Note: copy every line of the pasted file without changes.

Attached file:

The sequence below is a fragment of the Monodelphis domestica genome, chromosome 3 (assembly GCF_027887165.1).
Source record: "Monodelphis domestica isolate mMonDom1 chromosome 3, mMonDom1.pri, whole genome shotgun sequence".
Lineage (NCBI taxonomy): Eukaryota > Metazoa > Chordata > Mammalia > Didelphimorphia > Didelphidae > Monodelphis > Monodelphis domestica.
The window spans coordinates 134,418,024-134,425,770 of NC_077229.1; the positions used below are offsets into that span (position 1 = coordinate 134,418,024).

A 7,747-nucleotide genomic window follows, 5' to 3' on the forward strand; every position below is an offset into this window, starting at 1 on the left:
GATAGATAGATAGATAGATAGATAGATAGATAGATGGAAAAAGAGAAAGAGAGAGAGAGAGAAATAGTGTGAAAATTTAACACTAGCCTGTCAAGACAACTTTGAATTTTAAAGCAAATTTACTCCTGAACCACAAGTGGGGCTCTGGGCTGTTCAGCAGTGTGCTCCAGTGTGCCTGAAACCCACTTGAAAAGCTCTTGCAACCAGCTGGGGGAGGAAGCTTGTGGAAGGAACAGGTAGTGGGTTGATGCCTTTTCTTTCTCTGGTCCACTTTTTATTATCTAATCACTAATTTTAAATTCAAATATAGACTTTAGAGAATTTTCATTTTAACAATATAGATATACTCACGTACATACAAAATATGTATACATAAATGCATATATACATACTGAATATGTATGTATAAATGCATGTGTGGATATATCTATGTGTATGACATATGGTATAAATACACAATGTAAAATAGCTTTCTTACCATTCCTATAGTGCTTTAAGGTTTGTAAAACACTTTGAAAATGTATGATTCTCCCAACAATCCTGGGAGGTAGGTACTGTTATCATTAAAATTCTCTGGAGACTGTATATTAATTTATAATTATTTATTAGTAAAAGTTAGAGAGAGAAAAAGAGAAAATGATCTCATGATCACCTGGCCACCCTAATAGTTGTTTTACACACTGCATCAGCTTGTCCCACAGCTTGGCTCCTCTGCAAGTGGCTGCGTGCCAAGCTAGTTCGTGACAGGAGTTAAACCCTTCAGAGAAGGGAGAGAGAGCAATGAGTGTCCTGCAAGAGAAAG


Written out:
The sequence below is a fragment of the Monodelphis domestica genome, chromosome 3 (assembly GCF_027887165.1).
Source record: "Monodelphis domestica isolate mMonDom1 chromosome 3, mMonDom1.pri, whole genome shotgun sequence".
Lineage (NCBI taxonomy): Eukaryota > Metazoa > Chordata > Mammalia > Didelphimorphia > Didelphidae > Monodelphis > Monodelphis domestica.
The window spans coordinates 134,418,024-134,425,770 of NC_077229.1; the positions used below are offsets into that span (position 1 = coordinate 134,418,024).

A 7,747-nucleotide genomic window follows, 5' to 3' on the forward strand; every position below is an offset into this window, starting at 1 on the left:
GATAGATAGATAGATAGATAGATAGATAGATAGATGGAAAAAGAGAAAGAGAGAGAGAGAGAAATAGTGTGAAAATTTAACACTAGCCTGTCAAGACAACTTTGAATTTTAAAGCAAATTTACTCCTGAACCACAAGTGGGGCTCTGGGCTGTTCAGCAGTGTGCTCCAGTGTGCCTGAAACCCACTTGAAAAGCTCTTGCAACCAGCTGGGGGAGGAAGCTTGTGGAAGGAACAGGTAGTGGGTTGATGCCTTTTCTTTCTCTGGTCCACTTTTTATTATCTAATCACTAATTTTAAATTCAAATATAGACTTTAGAGAATTTTCATTTTAACAATATAGATATACTCACGTACATACAAAATATGTATACATAAATGCATATATACATACTGAATATGTATGTATAAATGCATGTGTGGATATATCTATGTGTATGACATATGGTATAAATACACAATGTAAAATAGCTTTCTTACCATTCCTATAGTGCTTTAAGGTTTGTAAAACACTTTGAAAATGTATGATTCTCCCAACAATCCTGGGAGGTAGGTACTGTTATCATTAAAATTCTCTGGAGACTGTATATTAATTTATAATTATTTATTAGTAAAAGTTAGAGAGAGAAAAAGAGAAAATGATCTCATGATCACCTGGCCACCCTAATAGTTGTTTTACACACTGCATCAGCTTGTCCCACAGCTTGGCTCCTCTGCAAGTGGCTGCGTGCCAAGCTAGTTCGTGACAGGAGTTAAACCCTTCAGAGAAGGGAGAGAGAGCAATGAGTGTCCTGCAAGAGAAAG